I’m pleased to welcome you to the 2017 Foundation Fighting
Blindness Annual Report. While I have the privilege of opening this
report, it takes a team effort to achieve FFB’s mission. I encourage
you, our most loyal donors, to take a few minutes to read the full
report. In doing so you will see how your generosity has helped
fuel a revolution in inherited retinal disease science — one that puts
us solidly into an era of clinical trials and on the cusp of providing
treatments for some retinal degenerations!
FFB provides the all-important seed money to support the work of the world’s best retinal disease scientists. We propel their
best ideas forward so they can be studied, attract larger funding investments from private and public sources, and, in a few
cases, earn FDA approval!
This strategy has yielded strong dividends. One of the most significant was this past October’s recommendation by the U.S.
Food and Drug Administration Advisory Committee on Cellular, Tissue, and Gene Therapies that Spark Therapeutics’ gene
therapy for the treatment of RPE65 gene mutations be approved. This anticipated therapy will not only be life-changing
for people with LCA caused by the RPE65 mutation, it will help move additional gene-based ocular and other treatments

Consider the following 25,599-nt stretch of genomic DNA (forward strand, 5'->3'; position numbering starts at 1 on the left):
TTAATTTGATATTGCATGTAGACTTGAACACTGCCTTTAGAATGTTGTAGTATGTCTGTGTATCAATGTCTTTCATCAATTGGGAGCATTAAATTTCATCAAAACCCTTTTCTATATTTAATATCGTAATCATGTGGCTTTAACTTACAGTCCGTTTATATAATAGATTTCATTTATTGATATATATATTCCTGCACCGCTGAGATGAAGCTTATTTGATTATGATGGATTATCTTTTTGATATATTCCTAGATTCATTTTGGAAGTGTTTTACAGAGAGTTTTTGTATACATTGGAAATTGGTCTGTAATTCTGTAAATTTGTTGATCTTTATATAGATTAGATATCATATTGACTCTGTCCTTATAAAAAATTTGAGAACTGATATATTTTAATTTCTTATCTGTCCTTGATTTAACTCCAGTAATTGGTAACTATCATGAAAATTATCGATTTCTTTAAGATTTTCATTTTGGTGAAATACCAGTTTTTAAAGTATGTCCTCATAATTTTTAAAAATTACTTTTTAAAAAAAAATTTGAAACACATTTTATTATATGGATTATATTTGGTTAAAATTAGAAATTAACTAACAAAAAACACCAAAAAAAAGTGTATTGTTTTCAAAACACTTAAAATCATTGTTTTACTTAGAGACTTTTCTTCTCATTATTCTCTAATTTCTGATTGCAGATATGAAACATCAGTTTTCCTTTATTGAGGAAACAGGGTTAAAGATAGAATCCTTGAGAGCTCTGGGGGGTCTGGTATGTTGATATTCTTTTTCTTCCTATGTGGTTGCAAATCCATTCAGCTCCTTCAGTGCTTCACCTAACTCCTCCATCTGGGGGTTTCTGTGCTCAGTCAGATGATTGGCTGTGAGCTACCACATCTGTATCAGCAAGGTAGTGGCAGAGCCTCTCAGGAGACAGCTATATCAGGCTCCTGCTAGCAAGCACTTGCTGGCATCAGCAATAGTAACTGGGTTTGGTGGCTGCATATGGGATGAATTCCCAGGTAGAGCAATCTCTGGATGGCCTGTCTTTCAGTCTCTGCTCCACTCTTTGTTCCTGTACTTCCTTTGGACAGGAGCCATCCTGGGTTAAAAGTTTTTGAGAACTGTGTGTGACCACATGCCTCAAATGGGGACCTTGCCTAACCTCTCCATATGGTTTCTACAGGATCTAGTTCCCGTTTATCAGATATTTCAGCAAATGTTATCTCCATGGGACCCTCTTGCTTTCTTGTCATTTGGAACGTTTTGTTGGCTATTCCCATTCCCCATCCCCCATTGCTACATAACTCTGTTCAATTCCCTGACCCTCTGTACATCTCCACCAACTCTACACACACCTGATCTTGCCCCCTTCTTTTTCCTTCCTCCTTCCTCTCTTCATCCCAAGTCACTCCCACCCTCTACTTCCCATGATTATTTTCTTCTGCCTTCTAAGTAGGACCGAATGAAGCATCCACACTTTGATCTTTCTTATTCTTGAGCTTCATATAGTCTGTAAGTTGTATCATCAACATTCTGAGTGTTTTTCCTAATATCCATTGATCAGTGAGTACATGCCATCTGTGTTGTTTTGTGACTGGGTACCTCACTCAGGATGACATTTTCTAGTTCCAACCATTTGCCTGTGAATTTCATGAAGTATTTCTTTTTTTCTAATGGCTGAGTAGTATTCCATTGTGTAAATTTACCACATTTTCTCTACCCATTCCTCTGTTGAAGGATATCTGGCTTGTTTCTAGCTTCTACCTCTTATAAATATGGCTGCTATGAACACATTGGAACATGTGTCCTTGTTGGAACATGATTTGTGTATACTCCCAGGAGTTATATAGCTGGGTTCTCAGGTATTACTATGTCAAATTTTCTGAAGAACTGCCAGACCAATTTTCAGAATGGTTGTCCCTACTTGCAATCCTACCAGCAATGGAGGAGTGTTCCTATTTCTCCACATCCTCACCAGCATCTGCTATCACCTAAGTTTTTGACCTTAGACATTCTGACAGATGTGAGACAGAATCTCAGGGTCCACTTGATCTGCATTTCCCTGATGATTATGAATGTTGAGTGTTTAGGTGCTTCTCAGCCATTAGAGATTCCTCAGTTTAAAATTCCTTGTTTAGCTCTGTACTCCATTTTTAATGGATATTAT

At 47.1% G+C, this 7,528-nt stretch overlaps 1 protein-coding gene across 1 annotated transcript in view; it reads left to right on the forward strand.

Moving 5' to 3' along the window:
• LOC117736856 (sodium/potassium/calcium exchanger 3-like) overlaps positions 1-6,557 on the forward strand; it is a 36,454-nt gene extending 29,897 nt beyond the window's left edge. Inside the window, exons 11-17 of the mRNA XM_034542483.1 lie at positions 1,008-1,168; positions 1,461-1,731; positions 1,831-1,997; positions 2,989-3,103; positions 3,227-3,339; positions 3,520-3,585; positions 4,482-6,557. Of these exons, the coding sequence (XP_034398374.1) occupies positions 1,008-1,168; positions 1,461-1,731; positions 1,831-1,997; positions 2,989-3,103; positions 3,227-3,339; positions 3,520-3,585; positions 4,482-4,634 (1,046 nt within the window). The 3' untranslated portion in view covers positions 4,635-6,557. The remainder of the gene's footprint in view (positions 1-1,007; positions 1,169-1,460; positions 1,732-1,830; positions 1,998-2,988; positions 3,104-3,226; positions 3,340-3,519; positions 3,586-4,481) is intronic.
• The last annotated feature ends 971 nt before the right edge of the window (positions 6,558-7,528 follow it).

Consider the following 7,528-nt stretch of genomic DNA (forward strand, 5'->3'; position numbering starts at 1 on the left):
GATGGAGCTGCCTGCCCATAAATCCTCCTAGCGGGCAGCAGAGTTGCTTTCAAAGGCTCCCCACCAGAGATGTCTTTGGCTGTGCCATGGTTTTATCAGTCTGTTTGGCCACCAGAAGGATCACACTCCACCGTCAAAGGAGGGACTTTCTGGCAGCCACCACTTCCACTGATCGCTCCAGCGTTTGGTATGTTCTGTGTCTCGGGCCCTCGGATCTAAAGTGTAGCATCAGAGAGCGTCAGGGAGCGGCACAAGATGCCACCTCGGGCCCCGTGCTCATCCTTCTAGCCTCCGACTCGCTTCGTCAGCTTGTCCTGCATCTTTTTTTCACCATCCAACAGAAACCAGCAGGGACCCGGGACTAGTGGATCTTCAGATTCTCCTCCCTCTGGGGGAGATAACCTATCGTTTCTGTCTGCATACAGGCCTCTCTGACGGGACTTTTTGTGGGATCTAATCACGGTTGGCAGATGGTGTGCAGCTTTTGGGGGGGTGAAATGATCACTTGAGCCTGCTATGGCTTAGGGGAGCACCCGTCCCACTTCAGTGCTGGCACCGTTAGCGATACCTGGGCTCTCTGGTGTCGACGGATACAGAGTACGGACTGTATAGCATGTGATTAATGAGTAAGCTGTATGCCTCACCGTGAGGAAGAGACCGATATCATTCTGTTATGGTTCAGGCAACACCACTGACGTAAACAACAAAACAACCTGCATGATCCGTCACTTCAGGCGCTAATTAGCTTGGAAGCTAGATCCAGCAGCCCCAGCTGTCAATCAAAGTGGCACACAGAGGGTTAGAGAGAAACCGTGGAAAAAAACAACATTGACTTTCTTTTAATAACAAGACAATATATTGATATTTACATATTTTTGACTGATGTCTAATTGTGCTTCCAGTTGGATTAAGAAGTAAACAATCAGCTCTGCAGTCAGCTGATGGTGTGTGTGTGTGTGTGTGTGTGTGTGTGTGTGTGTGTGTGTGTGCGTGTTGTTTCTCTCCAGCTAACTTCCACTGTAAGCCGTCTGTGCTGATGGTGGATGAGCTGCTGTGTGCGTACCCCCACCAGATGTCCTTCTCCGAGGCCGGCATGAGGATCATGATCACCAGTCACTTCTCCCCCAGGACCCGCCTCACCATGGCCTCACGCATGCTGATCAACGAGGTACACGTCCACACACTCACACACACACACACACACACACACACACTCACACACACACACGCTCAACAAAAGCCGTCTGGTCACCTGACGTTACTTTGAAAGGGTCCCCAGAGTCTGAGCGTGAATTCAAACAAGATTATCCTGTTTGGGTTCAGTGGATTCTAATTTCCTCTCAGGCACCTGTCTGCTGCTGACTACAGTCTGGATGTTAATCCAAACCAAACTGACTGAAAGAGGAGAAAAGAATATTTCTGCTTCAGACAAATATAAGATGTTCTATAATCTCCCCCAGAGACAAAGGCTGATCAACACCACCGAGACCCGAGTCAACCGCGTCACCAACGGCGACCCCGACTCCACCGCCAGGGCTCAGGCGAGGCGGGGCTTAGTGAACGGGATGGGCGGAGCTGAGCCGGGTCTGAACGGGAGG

forward. See pages 3—5 for other highlights of the year and for a list of ongoing clinical trials that have their roots in FFB
funding — 24 to date and across the spectrum of inherited retinal diseases.
What’s behind this amazing progress? We take your donated dollars and, through a review process involving the field’s
leading researchers and clinicians, deploy them worldwide, leveraging your donation for additional investments. Give us
$100 or $1,000 or $25,000, and we will carefully invest that money in research that we believe will not only improve the
field’s understanding of how to treat retinal diseases but will also attract the larger investments required to bring those
treatments to market.
Our current priority is moving more and more therapies that show promise in the lab to clinical trials to show safety and
efficacy. We need your continued help to do so.
In closing I want to reiterate that fulfilling our mission to end blindness caused by inherited retinal disease takes a team.
I want to thank the score of FFB researchers and clinicians who are working hard every day to find cures. I want to thank
those experts who sit on FFB’s Research Oversight Committee and our Scientific Advisory Board for continually lending
their expertise to the effort. I want to recognize the patients who courageously participate in clinical trials. Thanks as well to
our hardworking staff. And, finally, I want to again thank our donors. Without you, none of the treatment progress FFB has
helped create over the last four decades would have been possible.
in this issue
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